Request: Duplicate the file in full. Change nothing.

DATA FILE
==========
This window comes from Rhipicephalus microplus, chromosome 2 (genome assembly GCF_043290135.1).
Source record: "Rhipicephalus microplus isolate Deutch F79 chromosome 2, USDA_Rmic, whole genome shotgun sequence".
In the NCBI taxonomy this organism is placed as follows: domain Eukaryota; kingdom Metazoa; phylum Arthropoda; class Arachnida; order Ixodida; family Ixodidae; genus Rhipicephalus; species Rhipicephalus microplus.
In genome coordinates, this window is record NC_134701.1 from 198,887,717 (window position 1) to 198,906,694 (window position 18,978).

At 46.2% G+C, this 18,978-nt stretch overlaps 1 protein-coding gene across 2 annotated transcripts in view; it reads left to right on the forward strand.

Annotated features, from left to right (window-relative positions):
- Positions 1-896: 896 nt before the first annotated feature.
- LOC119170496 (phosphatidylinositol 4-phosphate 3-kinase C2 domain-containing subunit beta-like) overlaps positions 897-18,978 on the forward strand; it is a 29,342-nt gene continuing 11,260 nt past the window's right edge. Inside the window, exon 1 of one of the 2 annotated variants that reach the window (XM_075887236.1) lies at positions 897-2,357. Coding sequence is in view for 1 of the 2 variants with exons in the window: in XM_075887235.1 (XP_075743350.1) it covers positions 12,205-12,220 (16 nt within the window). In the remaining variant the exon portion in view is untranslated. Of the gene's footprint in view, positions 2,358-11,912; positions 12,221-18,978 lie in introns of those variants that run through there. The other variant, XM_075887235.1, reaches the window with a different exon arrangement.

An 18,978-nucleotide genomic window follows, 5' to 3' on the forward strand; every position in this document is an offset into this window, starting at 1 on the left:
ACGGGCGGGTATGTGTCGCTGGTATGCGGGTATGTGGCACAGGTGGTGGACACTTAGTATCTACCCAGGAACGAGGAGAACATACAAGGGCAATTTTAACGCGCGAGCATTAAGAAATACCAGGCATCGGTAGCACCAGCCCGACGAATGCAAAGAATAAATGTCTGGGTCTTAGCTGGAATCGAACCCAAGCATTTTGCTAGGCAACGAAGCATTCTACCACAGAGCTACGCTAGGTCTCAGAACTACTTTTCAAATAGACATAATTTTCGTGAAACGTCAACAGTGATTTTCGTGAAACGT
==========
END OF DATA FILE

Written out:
This window comes from Rhipicephalus microplus, chromosome 2 (genome assembly GCF_043290135.1).
Source record: "Rhipicephalus microplus isolate Deutch F79 chromosome 2, USDA_Rmic, whole genome shotgun sequence".
In the NCBI taxonomy this organism is placed as follows: domain Eukaryota; kingdom Metazoa; phylum Arthropoda; class Arachnida; order Ixodida; family Ixodidae; genus Rhipicephalus; species Rhipicephalus microplus.
In genome coordinates, this window is record NC_134701.1 from 198,887,717 (window position 1) to 198,906,694 (window position 18,978).

At 46.2% G+C, this 18,978-nt stretch overlaps 1 protein-coding gene across 2 annotated transcripts in view; it reads left to right on the forward strand.

Annotated features, from left to right (window-relative positions):
- Positions 1-896: 896 nt before the first annotated feature.
- LOC119170496 (phosphatidylinositol 4-phosphate 3-kinase C2 domain-containing subunit beta-like) overlaps positions 897-18,978 on the forward strand; it is a 29,342-nt gene continuing 11,260 nt past the window's right edge. Inside the window, exon 1 of one of the 2 annotated variants that reach the window (XM_075887236.1) lies at positions 897-2,357. Coding sequence is in view for 1 of the 2 variants with exons in the window: in XM_075887235.1 (XP_075743350.1) it covers positions 12,205-12,220 (16 nt within the window). In the remaining variant the exon portion in view is untranslated. Of the gene's footprint in view, positions 2,358-11,912; positions 12,221-18,978 lie in introns of those variants that run through there. The other variant, XM_075887235.1, reaches the window with a different exon arrangement.

An 18,978-nucleotide genomic window follows, 5' to 3' on the forward strand; every position in this document is an offset into this window, starting at 1 on the left:
ACGGGCGGGTATGTGTCGCTGGTATGCGGGTATGTGGCACAGGTGGTGGACACTTAGTATCTACCCAGGAACGAGGAGAACATACAAGGGCAATTTTAACGCGCGAGCATTAAGAAATACCAGGCATCGGTAGCACCAGCCCGACGAATGCAAAGAATAAATGTCTGGGTCTTAGCTGGAATCGAACCCAAGCATTTTGCTAGGCAACGAAGCATTCTACCACAGAGCTACGCTAGGTCTCAGAACTACTTTTCAAATAGACATAATTTTCGTGAAACGTCAACAGTGATTTTCGTGAAACGT